The same approaches: role models and aggressive behaviour change campaigns can be used to spread messages on healthy lifestyle. Given the rich cultural practices of over 30 million people in the country, there needs to be a balance in the approaches not hampering cultural psyche of people. One cannot be asked to leave traditional and homemade recipes rich in carbohydrate, without giving alternatives. Rice, poultry and animal products are all high in fats and carbs, but they have been part of their diet for centuries. Taking out them from the staple is not an easy choice for anyone to make. Therefore, alternatives are must and should be given timely. In this year’s MMM campaign, we are giving lifestyle counselling to high risk groups, those above the cut of 140 mmHg systolic and 90 mmHg diastolic, to engage them in healthy lifestyle practices and seek-out timely health professional advice.
Improve treatment access and adherence
Low treatment access and adherence is a problem in Nepal, like elsewhere in low-income countries, and is directly linked to geographic disadvantage, costs and access to treatment. As a result, the treatment and control rates of hypertension are extremely low. A study conducted by our team entitled “Awareness, Prevalence, Treatment, and Control of Hypertension in Western Nepal” and published subsequently in American Journal of Hypertension found only one in three hypertensive patients were being treated (currently taking medicines), and among those who were being treated, one in seven have normal blood pressure. These barriers in hypertension treatment needs to be addressed timely and adequately taking health system measures.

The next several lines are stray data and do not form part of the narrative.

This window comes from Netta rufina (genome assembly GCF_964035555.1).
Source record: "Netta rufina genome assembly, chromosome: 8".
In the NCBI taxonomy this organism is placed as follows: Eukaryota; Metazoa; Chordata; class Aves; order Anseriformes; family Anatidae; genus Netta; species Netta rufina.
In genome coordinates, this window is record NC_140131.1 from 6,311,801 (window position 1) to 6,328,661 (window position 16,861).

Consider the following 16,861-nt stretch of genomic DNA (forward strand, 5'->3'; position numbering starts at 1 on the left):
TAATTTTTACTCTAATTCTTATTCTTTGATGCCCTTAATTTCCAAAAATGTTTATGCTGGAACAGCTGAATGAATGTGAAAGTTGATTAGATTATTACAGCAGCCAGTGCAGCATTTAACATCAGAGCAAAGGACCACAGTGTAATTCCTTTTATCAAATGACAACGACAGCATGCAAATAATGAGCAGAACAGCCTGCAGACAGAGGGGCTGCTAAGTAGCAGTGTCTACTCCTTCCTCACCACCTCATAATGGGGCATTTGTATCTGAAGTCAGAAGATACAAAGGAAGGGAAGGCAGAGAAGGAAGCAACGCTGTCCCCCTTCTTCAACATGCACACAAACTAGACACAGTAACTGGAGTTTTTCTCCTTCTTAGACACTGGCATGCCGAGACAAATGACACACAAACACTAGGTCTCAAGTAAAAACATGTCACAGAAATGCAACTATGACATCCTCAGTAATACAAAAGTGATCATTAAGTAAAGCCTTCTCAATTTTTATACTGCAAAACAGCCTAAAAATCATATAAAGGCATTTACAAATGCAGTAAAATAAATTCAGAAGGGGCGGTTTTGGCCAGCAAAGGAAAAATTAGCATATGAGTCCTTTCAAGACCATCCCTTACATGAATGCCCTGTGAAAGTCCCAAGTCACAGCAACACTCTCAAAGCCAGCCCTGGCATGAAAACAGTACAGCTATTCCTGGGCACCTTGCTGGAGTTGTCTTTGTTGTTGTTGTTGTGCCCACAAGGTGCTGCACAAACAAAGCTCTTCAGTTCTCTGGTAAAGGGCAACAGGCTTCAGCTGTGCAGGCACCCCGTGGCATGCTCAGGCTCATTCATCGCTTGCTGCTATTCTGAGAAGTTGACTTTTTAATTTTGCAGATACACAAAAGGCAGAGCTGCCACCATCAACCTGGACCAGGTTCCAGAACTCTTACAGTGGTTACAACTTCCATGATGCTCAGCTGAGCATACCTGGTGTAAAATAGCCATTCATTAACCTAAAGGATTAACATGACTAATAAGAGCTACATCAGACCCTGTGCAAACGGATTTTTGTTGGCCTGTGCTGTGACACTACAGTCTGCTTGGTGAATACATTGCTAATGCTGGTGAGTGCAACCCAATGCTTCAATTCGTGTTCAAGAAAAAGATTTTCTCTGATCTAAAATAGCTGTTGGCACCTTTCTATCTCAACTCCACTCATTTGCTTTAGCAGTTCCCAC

Scale up screening
Through past studies and guidelines, we have known that a simple hypertension screening among the general as well as high risk population, reduces the risk of future cardiovascular diseases and stroke. Adults aged 18 years or above should be screened for blood pressure routinely at home or a health facility, and those who have cardiovascular disease should be screened every six months. Today, screening opportunities are extremely rare in Nepal. An intermediary management measure and before hypertension screening becomes universal, periodic pop-up (screening) campaigns like MMM should be used to identify cases of hypertension that are not captured in primary care.
The benefits of such screening are two folds: screened people are more likely to engage in healthy activities than rest of the population and screening helps to identify high risk groups and benefits them by overall low risk of future CVD mortality and morbidity. Therefore, without a doubt screening of hypertension is the best-buy for reducing cardiovascular disease risk in Nepal, as it is elsewhere.
Implementing the blood pressure screening campaign in past two years has been a tremendous experience. And, we are proud of what we have achieved. Especially, the participation of young people in this campaign, was a delight to watch. We want to thank the Nepal MMM team, all the volunteers and organizations participating in this year’s campaign. We encourage everyone join this campaign. Together we can turn the tide of hypertension in Nepal.”
Blood pressure screening at Bhatbhateni Area, Kathmandu (A)Ayurveda Campus, Kirtipur (B) and Bindabasini Kaski (C) as part of nationwide May Measurement Campaign in Nepal.
Shiva Raj Mishra, Dr Dinesh Neupane work in cardiovascular epidemiology and access to medicines. Both are affiliated to Nepal Development Society—a non-profit organization based in Western Nepal.
*(Meheta et al., 2018),
**(Neupane et al.,2017),
***(Mishra et al., 2018),
**** (Nepal Health Facility Survey, 2015)